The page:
Firstly, extreme weather conditions in the SummerWinter seasons may lead to more concentrated bikesharing usage. During these seasons, people are more likely to travel during short periods when the weather is more favorable, reducing the likelihood of using bikesharing services at other times. In contrast, the mild climate of the SpringFall seasons is more conducive to outdoor activities, leading to more dispersed travel patterns. In these conditions, bikesharing usage is more influenced by personal travel preferences and longterm commuting needs rather than direct seasonal weather factors. This dispersed travel pattern makes it more challenging for the prediction models to accurately capture the demand trends, resulting in relatively larger evaluation metrics for the SpringFall seasons.
In summary, extreme weather conditions in the SummerWinter seasons may lead to more concentrated bikesharing demand, while the mild climate of the SpringFall seasons results in more dispersed demand. This seasonal demand pattern directly affects the performance of the prediction models. Therefore, it is essential to fully consider the impact of seasonal factors in the prediction of bikesharing station rental and return demand to improve the accuracy and practicality of the models.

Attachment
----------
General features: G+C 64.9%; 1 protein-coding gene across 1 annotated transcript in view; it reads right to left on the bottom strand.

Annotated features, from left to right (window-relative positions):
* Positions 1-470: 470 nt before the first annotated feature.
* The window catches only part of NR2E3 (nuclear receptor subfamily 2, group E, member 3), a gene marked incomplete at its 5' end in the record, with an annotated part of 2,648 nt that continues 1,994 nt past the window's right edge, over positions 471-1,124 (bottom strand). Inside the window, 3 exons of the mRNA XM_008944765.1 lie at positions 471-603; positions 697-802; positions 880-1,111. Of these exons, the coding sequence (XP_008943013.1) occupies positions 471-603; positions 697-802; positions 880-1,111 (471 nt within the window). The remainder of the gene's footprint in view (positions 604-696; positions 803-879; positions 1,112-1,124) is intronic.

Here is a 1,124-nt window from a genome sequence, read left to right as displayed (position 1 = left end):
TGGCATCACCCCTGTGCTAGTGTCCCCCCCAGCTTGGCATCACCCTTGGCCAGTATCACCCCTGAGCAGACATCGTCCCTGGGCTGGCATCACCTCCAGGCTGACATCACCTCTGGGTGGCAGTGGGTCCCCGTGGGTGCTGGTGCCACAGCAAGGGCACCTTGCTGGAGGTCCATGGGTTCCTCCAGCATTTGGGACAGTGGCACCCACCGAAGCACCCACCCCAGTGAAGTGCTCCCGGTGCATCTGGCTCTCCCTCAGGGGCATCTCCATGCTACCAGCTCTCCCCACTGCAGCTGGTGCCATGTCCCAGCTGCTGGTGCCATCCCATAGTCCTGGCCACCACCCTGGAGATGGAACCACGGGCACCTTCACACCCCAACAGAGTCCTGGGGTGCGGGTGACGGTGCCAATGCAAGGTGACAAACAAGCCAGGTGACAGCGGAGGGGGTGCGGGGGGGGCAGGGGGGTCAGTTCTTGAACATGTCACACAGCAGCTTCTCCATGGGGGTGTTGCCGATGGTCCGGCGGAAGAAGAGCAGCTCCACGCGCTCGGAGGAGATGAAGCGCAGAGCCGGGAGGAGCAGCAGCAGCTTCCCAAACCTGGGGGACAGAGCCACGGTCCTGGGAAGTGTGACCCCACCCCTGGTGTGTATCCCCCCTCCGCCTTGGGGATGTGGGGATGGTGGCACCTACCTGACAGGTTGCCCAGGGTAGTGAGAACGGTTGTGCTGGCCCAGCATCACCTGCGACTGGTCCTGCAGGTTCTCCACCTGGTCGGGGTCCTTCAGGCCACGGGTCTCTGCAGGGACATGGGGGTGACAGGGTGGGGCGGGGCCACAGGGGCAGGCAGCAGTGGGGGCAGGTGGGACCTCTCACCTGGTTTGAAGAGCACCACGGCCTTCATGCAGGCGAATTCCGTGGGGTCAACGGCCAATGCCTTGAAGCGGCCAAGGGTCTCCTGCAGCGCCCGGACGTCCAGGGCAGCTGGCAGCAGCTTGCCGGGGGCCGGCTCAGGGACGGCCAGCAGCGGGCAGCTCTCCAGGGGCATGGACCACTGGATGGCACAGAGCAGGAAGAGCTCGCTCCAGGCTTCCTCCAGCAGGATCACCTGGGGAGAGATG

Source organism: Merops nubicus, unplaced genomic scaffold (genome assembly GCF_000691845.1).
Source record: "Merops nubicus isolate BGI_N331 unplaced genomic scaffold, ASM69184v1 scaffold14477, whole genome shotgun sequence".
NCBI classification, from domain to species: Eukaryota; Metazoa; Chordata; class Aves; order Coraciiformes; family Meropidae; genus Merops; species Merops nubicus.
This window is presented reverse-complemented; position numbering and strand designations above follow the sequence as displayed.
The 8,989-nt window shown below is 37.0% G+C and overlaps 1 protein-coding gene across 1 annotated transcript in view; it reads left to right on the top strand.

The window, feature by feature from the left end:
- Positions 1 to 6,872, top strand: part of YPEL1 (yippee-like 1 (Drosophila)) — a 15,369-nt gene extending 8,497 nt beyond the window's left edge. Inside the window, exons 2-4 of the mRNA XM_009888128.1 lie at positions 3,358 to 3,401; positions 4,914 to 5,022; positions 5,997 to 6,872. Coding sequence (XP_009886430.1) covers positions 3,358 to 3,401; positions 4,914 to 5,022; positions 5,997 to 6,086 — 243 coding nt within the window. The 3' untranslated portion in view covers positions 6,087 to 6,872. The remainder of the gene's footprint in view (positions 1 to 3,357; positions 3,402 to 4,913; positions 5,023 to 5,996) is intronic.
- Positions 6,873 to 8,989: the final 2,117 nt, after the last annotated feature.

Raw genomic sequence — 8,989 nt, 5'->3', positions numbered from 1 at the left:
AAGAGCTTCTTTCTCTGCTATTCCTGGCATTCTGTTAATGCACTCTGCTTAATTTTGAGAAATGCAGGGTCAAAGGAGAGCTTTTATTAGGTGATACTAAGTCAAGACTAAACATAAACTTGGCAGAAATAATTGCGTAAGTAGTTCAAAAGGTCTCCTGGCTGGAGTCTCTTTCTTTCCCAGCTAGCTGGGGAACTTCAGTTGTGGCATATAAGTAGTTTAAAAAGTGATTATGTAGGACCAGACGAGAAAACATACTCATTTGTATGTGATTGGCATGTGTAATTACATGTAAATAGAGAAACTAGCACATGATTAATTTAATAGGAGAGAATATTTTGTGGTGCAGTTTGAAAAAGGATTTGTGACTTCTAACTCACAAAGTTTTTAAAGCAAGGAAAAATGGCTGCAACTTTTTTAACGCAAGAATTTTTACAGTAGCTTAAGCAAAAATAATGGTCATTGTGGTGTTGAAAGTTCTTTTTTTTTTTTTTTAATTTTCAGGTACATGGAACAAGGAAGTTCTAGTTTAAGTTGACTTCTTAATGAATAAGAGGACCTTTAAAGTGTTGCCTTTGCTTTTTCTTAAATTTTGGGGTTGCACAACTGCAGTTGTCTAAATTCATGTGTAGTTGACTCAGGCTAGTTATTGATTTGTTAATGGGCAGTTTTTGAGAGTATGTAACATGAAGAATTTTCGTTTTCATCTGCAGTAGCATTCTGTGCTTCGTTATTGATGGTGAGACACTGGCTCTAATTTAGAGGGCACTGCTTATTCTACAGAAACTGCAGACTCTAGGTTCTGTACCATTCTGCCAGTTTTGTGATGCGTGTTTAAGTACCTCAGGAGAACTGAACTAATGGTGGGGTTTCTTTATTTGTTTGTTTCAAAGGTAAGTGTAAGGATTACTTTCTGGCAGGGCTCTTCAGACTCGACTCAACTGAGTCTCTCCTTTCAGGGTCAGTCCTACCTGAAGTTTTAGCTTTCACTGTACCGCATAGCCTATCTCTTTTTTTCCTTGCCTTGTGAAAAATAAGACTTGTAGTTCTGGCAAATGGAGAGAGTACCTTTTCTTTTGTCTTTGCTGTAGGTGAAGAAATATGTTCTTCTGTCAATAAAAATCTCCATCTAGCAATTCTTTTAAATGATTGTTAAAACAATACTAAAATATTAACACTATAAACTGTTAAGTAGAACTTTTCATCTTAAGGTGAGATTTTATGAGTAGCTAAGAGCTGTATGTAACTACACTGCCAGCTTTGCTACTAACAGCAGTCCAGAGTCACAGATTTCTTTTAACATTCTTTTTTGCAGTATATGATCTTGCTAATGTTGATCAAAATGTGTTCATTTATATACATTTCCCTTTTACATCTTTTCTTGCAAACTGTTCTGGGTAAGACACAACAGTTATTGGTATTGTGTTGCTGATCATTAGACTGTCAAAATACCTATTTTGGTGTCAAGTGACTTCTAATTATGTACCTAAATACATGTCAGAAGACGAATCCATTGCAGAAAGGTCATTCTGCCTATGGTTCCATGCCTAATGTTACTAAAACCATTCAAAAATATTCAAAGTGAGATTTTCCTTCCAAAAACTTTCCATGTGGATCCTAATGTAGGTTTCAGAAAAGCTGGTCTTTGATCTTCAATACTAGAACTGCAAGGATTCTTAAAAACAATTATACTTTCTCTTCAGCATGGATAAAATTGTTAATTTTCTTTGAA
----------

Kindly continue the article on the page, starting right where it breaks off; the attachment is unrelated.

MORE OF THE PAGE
Table 5
Comparison Results of MultiFeature Edge Weights and SingleFeature Edge Weights in the SpringFall Seasons
Edge Weight

MAE

MSE

trip

0.554

0.962

dist

0.53

0.915

corr

0.54

0.913

tripdistcorr

0.52

0.906

Table 6
Comparison Results of MultiFeature Edge Weights and SingleFeature Edge Weights in the SummerWinter Seasons
Edge Weight

MAE

MSE

trip

0.312

0.643

dist

0.299

0.601

corr

0.305

0.597

tripdistcorr

0.296

0.594

For better clarity, we denote travel time as (trip), travel distance as (dist), and correlation coefficient as (corr). By comparing the data in Tables 5 and 6, it is evident that using multifeature edge weights instead of singlefeature edge weights in this study resulted in superior prediction accuracy in the construction of the hourly rental and return demand prediction model for bikesharing stations. The advantage of this approach is validated in both the SpringFall and SummerWinter seasons.
Specifically, for the SpringFall seasons, the model using multifeature edge weights outperformed the model using singlefeature edge weights across all evaluation metrics. The same superiority is observed in the SummerWinter seasons. This demonstrates the flexibility and effectiveness of multifeature edge weights, enabling more accurate results in prediction tasks across different seasons. Therefore, the findings of this study further emphasize the importance of employing multifeature edge weights, providing valuable insights for research and practice in the field of bikesharing station demand prediction.